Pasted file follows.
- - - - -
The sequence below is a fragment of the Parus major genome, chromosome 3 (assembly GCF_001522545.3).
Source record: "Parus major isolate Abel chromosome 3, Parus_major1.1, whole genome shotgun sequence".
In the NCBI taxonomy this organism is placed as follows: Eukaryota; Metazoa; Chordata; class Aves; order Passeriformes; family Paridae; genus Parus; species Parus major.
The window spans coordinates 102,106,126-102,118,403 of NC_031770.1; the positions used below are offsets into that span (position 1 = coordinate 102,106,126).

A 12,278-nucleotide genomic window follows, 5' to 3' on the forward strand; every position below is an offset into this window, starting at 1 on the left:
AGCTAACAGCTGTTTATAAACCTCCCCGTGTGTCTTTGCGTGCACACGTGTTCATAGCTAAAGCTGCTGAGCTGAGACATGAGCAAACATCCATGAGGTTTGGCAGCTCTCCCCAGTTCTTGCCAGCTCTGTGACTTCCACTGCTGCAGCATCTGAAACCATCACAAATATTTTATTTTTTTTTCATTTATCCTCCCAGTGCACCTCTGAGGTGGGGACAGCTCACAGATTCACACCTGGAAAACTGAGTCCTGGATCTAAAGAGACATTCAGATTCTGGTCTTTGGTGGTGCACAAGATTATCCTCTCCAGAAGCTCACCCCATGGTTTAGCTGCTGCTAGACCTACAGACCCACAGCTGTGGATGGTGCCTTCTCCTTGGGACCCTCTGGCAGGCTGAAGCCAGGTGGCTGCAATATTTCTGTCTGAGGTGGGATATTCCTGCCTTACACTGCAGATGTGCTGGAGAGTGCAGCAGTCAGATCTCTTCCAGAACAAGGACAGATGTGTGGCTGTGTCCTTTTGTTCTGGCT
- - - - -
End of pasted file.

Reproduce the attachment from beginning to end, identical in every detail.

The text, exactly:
The sequence below is a fragment of the Parus major genome, chromosome 3 (assembly GCF_001522545.3).
Source record: "Parus major isolate Abel chromosome 3, Parus_major1.1, whole genome shotgun sequence".
In the NCBI taxonomy this organism is placed as follows: Eukaryota; Metazoa; Chordata; class Aves; order Passeriformes; family Paridae; genus Parus; species Parus major.
The window spans coordinates 102,106,126-102,118,403 of NC_031770.1; the positions used below are offsets into that span (position 1 = coordinate 102,106,126).

A 12,278-nucleotide genomic window follows, 5' to 3' on the forward strand; every position below is an offset into this window, starting at 1 on the left:
AGCTAACAGCTGTTTATAAACCTCCCCGTGTGTCTTTGCGTGCACACGTGTTCATAGCTAAAGCTGCTGAGCTGAGACATGAGCAAACATCCATGAGGTTTGGCAGCTCTCCCCAGTTCTTGCCAGCTCTGTGACTTCCACTGCTGCAGCATCTGAAACCATCACAAATATTTTATTTTTTTTTCATTTATCCTCCCAGTGCACCTCTGAGGTGGGGACAGCTCACAGATTCACACCTGGAAAACTGAGTCCTGGATCTAAAGAGACATTCAGATTCTGGTCTTTGGTGGTGCACAAGATTATCCTCTCCAGAAGCTCACCCCATGGTTTAGCTGCTGCTAGACCTACAGACCCACAGCTGTGGATGGTGCCTTCTCCTTGGGACCCTCTGGCAGGCTGAAGCCAGGTGGCTGCAATATTTCTGTCTGAGGTGGGATATTCCTGCCTTACACTGCAGATGTGCTGGAGAGTGCAGCAGTCAGATCTCTTCCAGAACAAGGACAGATGTGTGGCTGTGTCCTTTTGTTCTGGCT